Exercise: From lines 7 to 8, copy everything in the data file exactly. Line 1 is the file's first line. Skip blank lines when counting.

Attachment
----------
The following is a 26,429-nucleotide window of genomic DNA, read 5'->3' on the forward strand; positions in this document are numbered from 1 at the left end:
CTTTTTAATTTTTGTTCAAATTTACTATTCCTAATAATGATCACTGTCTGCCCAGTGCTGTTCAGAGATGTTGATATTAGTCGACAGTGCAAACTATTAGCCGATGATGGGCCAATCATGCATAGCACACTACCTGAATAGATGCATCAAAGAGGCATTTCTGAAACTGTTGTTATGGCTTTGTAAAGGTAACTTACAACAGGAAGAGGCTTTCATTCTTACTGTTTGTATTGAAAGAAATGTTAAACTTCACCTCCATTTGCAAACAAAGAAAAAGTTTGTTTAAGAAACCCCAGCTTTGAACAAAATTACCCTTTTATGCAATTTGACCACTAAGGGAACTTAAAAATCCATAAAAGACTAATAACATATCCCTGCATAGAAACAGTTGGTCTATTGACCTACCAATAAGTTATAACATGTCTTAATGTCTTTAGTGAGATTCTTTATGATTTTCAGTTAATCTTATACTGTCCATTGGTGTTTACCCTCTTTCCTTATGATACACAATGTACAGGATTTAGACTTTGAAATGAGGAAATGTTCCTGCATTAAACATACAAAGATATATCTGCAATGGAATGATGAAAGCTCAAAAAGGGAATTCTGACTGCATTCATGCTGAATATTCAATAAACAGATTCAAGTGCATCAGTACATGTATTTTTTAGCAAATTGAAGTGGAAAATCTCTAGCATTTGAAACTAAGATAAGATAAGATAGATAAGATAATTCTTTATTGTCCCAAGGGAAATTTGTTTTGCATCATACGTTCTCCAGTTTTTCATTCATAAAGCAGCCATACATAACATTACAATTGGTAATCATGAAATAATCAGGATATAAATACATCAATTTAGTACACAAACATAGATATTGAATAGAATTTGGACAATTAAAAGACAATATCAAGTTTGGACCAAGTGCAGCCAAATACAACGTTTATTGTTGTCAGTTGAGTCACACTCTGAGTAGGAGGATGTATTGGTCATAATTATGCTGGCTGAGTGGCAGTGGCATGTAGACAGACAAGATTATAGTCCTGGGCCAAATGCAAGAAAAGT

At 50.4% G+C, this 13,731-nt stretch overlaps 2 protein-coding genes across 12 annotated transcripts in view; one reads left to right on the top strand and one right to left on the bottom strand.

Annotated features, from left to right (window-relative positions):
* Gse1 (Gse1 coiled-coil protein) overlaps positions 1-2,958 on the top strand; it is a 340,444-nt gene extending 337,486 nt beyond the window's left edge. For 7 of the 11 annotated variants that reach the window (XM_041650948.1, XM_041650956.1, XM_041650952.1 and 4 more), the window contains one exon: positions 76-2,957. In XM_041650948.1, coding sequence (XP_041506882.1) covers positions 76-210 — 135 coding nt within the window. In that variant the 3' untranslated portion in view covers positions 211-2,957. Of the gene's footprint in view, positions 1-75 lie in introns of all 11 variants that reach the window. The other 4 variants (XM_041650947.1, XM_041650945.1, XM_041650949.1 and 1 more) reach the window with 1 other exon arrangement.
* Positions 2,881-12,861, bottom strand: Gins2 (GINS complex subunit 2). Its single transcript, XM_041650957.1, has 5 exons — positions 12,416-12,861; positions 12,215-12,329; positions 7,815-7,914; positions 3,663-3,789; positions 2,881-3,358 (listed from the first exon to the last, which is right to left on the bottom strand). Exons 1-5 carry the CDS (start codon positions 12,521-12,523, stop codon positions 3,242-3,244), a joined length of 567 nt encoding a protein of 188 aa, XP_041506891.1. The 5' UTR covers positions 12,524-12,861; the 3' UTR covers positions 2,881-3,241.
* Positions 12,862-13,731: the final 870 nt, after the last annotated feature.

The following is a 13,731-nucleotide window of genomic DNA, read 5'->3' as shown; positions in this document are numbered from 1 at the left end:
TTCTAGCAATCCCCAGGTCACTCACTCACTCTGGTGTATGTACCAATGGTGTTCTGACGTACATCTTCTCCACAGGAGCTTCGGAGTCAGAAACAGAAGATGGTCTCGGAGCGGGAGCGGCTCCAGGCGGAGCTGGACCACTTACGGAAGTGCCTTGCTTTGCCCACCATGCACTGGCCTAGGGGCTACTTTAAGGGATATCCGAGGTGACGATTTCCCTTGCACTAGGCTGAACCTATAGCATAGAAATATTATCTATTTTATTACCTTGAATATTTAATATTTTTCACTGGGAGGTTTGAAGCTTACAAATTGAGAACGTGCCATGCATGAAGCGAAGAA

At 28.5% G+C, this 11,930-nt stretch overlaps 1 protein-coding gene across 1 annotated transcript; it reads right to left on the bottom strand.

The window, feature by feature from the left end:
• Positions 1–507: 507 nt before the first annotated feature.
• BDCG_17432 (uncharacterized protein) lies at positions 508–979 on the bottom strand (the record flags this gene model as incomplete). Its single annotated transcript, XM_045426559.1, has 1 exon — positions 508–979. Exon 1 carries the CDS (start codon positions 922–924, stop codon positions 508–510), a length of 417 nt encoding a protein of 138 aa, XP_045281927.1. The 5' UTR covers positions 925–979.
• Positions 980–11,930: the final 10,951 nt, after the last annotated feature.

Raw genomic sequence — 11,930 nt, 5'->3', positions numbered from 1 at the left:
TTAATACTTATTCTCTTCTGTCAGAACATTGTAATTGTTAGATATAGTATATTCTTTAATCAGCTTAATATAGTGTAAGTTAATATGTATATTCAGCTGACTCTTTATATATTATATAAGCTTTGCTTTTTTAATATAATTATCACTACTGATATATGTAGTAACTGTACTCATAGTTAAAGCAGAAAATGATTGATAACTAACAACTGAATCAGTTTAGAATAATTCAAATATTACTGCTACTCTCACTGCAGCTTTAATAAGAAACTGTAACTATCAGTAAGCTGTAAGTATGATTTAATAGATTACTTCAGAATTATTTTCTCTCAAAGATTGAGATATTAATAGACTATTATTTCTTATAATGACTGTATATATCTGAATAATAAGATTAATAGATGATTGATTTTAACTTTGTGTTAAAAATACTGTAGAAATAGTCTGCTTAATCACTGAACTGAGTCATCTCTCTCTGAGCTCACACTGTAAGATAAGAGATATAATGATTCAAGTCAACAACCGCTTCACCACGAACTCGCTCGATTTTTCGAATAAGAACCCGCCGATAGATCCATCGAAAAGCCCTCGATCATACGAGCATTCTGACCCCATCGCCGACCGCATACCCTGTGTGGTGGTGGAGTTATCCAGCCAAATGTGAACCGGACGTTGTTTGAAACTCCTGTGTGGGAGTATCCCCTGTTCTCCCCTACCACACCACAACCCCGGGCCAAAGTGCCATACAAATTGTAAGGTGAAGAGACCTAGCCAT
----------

* Positions 12,862-13,731: the final 870 nt, after the last annotated feature.

The following is a 13,731-nucleotide window of genomic DNA, read 5'->3' as shown; positions in this document are numbered from 1 at the left end: